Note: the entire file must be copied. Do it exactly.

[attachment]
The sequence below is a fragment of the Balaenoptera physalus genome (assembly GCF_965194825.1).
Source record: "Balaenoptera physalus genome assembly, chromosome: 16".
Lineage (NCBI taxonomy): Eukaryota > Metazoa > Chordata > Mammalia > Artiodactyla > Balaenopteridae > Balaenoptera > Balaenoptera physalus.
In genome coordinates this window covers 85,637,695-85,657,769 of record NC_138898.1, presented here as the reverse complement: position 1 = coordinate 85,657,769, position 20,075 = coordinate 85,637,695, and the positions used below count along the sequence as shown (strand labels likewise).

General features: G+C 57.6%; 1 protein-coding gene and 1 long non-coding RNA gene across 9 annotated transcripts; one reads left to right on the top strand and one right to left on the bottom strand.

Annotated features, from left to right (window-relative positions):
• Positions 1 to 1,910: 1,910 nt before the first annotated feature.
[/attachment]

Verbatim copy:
The sequence below is a fragment of the Balaenoptera physalus genome (assembly GCF_965194825.1).
Source record: "Balaenoptera physalus genome assembly, chromosome: 16".
Lineage (NCBI taxonomy): Eukaryota > Metazoa > Chordata > Mammalia > Artiodactyla > Balaenopteridae > Balaenoptera > Balaenoptera physalus.
In genome coordinates this window covers 85,637,695-85,657,769 of record NC_138898.1, presented here as the reverse complement: position 1 = coordinate 85,657,769, position 20,075 = coordinate 85,637,695, and the positions used below count along the sequence as shown (strand labels likewise).

General features: G+C 57.6%; 1 protein-coding gene and 1 long non-coding RNA gene across 9 annotated transcripts; one reads left to right on the top strand and one right to left on the bottom strand.

Annotated features, from left to right (window-relative positions):
• Positions 1 to 1,910: 1,910 nt before the first annotated feature.